Yesterday I decided to cut a small box for my wife to use in our bathroom for some cosmetics. This is the first time that I have cut plywood for a box. I was using 1/8in Baltic Birch plywood from Ocooch Hardwoods. Using the stock mirrors and lens, I set my distance from lens to material top to approximately (using a jig) 49.3mm. My mirrors were cleaned and I thought my alignment was good. But, it might not be after all. I also think that I need to work on settings. I tried to cut the plywood at 4mA (20% on my machine) at 15mm/sec with good air assist. Any slower and it really scorched. Any less power and it doesn’t really do much cutting. I ended up having to do enough passes that I got distracted and lost count of how many it took…
Issue: the cut is not at 90º from the surface. There is a slight bevel. I noticed this in particular in areas where a hole was cut for wood fingers to fit into. I used a chisel to square up the fingers and a rasp to square up the holes. I tried to take a photo but the angle is so small I cannot catch it with my camera. My initial guess was focal distance is wrong but I measured it from lens to material. Perhaps I should measure with a ruler and not my jig.
3-4ma is basically about as low as you can go and have the tube laze. Cutting wise I only go that low for things like wood veneers or paper. I cut 1/8" ply in one pass, I also get from Ocooch hardwoods, at about 7-8mA at 10mm/s.
The only way to avoid scorching is to use masking. I use this stuff in 8.5" wide rolls.
The bevel may indicate that you don’t have the focus set right. For a nominal 50.8mm focus lens the most efficient cutting height should be 49.3mm, as you have it, to put the focus half way into the work piece. Ideally in that case your cut would have a slight hour glass shape to it. You may need to do a ramp test to verify your lens focus is really 50.8mm from the lens. It’s also possible your laser head may not be parallel to the surface.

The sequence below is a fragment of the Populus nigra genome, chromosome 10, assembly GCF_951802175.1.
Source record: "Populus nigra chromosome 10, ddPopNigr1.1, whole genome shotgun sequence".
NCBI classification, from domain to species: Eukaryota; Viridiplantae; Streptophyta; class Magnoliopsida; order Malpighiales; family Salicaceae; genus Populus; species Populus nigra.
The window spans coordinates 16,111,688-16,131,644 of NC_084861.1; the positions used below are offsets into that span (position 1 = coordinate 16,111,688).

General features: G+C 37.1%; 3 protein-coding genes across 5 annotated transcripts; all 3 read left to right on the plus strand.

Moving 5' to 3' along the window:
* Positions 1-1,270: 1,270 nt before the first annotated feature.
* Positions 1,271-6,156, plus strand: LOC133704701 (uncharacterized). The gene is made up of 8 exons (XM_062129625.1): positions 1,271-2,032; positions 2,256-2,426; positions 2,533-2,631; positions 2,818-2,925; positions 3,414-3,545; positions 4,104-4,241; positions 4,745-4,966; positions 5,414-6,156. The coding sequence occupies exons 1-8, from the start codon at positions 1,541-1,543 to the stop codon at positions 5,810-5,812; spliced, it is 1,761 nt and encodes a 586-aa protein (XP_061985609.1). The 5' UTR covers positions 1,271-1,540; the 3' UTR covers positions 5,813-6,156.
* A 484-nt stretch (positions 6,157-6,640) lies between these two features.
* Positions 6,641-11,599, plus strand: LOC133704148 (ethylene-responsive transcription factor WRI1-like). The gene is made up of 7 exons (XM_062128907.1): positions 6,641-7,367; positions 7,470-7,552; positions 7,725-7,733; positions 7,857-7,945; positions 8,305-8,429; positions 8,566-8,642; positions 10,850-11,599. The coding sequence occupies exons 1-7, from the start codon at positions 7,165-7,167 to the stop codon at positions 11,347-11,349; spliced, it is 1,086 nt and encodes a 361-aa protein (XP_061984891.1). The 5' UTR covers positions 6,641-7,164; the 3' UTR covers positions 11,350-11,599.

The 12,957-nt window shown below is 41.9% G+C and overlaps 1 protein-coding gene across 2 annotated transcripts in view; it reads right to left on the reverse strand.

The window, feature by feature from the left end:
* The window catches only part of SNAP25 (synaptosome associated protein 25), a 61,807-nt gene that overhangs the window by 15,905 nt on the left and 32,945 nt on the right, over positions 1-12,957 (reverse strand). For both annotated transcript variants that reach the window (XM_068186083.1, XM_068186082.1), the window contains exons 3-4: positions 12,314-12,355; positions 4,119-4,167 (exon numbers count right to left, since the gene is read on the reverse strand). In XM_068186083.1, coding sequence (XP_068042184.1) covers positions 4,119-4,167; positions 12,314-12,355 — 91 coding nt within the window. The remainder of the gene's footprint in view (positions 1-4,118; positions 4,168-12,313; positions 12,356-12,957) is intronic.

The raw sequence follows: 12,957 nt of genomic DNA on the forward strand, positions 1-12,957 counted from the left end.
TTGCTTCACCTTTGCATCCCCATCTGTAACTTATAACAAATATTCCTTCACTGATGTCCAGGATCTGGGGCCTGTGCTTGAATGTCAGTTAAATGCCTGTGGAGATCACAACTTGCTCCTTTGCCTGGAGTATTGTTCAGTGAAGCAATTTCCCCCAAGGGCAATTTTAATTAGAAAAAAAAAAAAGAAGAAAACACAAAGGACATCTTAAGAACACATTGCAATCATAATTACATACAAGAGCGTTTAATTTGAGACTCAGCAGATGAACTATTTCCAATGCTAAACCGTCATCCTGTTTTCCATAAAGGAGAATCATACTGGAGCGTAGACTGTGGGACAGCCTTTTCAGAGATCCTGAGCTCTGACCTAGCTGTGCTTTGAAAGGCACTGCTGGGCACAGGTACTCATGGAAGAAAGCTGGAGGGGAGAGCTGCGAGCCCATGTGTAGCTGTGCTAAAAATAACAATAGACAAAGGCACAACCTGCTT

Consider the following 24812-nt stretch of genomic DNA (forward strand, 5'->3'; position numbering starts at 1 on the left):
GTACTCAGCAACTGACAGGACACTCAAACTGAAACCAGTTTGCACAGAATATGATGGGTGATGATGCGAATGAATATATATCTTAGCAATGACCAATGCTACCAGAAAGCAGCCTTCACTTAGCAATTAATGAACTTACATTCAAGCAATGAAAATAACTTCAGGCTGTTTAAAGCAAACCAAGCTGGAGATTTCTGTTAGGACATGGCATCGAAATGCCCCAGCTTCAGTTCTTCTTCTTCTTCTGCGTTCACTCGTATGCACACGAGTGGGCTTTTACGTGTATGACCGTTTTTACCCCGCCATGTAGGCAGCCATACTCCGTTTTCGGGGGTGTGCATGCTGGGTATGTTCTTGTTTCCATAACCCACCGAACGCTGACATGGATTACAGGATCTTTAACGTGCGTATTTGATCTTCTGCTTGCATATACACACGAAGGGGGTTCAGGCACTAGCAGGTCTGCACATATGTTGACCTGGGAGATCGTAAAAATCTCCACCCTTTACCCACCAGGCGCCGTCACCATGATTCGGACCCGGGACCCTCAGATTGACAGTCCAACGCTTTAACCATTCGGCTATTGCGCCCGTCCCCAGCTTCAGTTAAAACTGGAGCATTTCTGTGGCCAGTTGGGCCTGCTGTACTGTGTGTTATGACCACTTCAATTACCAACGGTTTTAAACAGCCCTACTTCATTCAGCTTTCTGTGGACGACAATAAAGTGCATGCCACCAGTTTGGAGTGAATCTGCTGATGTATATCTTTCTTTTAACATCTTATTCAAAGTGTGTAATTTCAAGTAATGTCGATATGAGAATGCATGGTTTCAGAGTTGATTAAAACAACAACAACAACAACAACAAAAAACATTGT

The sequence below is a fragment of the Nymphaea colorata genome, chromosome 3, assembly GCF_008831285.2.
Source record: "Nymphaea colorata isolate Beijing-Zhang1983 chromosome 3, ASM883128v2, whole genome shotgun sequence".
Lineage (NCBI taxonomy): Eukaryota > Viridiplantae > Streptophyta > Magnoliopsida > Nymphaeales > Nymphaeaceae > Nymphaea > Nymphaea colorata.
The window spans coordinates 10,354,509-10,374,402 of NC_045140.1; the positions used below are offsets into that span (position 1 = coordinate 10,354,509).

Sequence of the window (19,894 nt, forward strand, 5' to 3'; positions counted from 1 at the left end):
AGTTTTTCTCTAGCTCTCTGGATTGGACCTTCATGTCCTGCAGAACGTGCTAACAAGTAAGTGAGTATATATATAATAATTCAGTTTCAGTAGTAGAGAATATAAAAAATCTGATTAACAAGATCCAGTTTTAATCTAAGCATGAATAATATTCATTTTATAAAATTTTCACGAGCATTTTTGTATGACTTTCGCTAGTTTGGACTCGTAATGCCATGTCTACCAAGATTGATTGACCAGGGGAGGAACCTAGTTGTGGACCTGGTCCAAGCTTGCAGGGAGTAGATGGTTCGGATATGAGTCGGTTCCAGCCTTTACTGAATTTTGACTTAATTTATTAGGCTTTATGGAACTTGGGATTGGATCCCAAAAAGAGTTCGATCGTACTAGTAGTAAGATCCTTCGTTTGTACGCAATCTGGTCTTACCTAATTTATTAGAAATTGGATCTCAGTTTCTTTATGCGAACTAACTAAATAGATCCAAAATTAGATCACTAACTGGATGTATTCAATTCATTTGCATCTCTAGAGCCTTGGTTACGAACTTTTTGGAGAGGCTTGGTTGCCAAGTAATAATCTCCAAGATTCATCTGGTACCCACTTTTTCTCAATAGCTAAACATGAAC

@donkjr and @NedMan Thank you for the info! I have a couple of rolls of transfer tape. It doesn’t seem to adhere well in the very cold temps of my garage (48ºF right now). I found that it lifts off the surface and then smoke/particulate gets trapped and it adheres. That being said, I will try it with a higher power and see.
I have not done a ramp test yet, I will do that in the next day or two. I will also check the laser head to see if it is perpendicular.
Yes, you will always have some bevel. If you have the focus 1/2 way into the piece you end up with half an hour glass shape as that’s the beam profile. So the top and bottom would be the same while the middle would be narrower. For 1/8" material this is actually fairly minimal if everything is dialed in right.
Transfer tape comes in different levels of tack. The one I link to above has very good tack, but I can’t attest to how it performs in colder conditions. That Transfer tape was recommended by a member (@ashley_M_Kirchner_No) from the G+ days that worked in a sign shop and tried a bunch of different ones.
I almost never have problems with the tape lifting off during use. If you are sanding the wood first, make sure to use a brush to remove all the dust as that can cause problems with adhesion. I also use an ink brayer roller to make sure the tape is adhered well.
I use this 4" soft rubber one with a firm rolling pressure. They come in different widths.
I added that brayer to my amazon cart a while ago after reading about transfer tape in that post but never ordered it. I will order it now. I haven’t sanded wood first but I think that doing that would be far easier than sanding a bunch of tiny pieces by hand later.
I typically sand with 150 grit on the orbital sander to level all the grain out and then sand with 220 if needed. Removing the transfer tape can pull some fibers up but that’s easily address with a sanding block as needed.